My head pounded. For the love. Can we just please not fight about chairs this early in the morning?
“No. Go sit over there. Opposite sides of the table. You can’t sit at the heads of the table,” I sighed.
“Whyyyy?” They cried, the injustice of my simple parenting directive obviously cutting quite deep.
“Because,” I said, still trying to even focus my eyes. “You’re in the baby’s chair and she has to sit there,” I said, pointing at my youngest. Her booster seat was positioned at the end of the table for ease of cleaning. “And then if only one of you is at the head, the other will whine.” And it’s just too early for fighting, I thought to myself.
“I hate this rule!” My oldest yelled at me.
“Well, do you have a solution?” I asked, fully aware that my idea was the only good and logical one.
“We can both share this chair,” my oldest suggested, scooting over. “It’s big enough for two kids.”
I sighed. “Okay,” I said skeptically. “As long as you realize this will just end in fighting.”
But my middle child was already cheering.
“Yay! Yay! Yay! Yay!” He grabbed his bowl of cereal and ran over to his brother. “And maybe later, we can play together at the playground?” He said, beaming up at him as he climbed into the chair.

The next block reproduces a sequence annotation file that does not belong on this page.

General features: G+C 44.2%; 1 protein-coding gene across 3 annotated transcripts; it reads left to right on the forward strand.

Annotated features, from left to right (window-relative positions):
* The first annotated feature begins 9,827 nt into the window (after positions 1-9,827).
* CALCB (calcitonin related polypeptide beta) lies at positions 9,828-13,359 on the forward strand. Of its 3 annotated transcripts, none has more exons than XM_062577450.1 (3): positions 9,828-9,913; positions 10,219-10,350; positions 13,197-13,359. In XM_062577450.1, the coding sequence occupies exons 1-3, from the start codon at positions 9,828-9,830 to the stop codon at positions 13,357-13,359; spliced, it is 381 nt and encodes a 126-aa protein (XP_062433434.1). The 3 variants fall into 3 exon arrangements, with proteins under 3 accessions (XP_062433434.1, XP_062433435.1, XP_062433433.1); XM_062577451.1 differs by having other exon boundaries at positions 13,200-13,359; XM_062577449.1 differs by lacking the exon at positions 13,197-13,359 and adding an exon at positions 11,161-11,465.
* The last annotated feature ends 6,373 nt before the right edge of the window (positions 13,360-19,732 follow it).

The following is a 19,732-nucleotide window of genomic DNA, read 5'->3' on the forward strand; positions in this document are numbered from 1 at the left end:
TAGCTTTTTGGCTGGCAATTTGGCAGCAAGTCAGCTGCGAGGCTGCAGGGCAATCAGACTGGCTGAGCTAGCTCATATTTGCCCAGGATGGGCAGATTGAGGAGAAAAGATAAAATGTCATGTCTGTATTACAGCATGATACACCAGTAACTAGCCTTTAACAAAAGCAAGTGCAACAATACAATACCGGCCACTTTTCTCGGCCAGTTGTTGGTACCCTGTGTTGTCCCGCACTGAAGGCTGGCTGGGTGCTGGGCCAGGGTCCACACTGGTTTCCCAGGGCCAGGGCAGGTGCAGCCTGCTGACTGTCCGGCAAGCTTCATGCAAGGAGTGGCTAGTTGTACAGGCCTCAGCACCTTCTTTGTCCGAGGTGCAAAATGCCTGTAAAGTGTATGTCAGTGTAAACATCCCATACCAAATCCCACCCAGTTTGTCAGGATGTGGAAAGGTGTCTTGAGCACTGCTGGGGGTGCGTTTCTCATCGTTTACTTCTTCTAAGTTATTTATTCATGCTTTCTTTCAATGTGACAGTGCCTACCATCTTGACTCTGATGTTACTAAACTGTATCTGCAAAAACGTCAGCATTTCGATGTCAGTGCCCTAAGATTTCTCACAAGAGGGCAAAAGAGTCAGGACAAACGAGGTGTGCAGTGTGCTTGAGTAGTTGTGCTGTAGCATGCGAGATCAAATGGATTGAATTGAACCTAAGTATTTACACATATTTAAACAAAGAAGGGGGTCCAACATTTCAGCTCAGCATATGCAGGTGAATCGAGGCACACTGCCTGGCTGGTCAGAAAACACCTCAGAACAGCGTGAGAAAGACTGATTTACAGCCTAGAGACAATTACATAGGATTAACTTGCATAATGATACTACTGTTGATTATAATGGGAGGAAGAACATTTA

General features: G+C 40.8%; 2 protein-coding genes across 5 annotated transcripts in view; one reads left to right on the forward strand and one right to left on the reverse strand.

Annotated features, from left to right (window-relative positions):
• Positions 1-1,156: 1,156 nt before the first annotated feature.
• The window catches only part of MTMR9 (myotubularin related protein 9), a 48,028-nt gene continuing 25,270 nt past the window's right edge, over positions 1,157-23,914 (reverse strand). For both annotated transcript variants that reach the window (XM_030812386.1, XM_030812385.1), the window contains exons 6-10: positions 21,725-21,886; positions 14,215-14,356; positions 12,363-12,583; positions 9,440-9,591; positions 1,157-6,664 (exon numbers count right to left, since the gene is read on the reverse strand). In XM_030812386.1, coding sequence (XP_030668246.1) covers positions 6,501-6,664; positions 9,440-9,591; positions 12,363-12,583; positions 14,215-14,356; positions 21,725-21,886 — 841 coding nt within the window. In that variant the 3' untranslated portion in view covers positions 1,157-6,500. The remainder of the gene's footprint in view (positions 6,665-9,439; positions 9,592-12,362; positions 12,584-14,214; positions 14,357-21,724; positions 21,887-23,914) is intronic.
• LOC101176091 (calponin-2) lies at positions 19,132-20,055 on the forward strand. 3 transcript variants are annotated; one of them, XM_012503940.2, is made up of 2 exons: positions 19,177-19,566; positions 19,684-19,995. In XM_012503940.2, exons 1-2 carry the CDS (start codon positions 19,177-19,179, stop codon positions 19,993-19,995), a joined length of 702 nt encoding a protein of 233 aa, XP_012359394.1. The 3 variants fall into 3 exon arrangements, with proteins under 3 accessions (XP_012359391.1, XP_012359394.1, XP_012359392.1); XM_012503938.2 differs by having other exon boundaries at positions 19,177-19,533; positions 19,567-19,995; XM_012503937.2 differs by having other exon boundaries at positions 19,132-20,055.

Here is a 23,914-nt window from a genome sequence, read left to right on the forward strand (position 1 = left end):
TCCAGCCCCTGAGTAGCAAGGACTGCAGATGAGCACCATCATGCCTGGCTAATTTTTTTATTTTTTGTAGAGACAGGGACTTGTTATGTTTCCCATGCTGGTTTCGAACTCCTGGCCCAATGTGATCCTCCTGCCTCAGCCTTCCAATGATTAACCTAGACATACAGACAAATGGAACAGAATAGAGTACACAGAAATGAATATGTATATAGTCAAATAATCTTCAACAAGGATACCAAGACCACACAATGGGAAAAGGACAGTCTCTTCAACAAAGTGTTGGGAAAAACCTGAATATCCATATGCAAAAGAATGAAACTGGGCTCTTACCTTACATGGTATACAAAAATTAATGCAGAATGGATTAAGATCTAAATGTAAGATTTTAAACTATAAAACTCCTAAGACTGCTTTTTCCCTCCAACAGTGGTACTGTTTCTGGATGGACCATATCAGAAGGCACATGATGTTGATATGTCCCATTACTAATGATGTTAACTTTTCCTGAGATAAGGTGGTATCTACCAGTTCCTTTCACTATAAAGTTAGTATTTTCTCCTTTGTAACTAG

They sat there, happily munching on their cereal, for the rest of the meal.
Later, at the playground, they did play together. But my oldest son, the ever adventurer, had his eyes on the nine year olds shooting baskets. I stood nearby, chatting with my friends when I suddenly felt a head slam into my hips. Two arms wrapped around my waist. I looked down.
These tears were not from a scraped knee. This was a hurt much deeper.
“They said they didn’t want to play with me! They told me to go away!”
When we are adults, we package our anxiety so nice and neatly we can savor it for days. We stare at our phones, wondering if she didn’t return our text because she was busy, or because she secretly despises our very presence. We replay our awkward comment in our heads, relishing each and every poor word choice.
But when you are a kid they are laid out for you. There is no wondering if he doesn’t like you. He told you that he didn’t. We suck them down, barely able to breathe.
Within minutes, he had recovered, and was once again swinging on the monkey bars. My own heart, however, kept aching for him, all of it breaking except the small piece which delighted that he was not too old to run to me.
The sky, still drunk with solstice power, is glowing tonight as we tuck ourselves in. The baby clings to me, hoping I will spare her the indignity of sleeping in the crib. Because at the end of the day, all we want is to be loved. All we want is to be held. All we want is to hear someone say, yes. Come sit with me.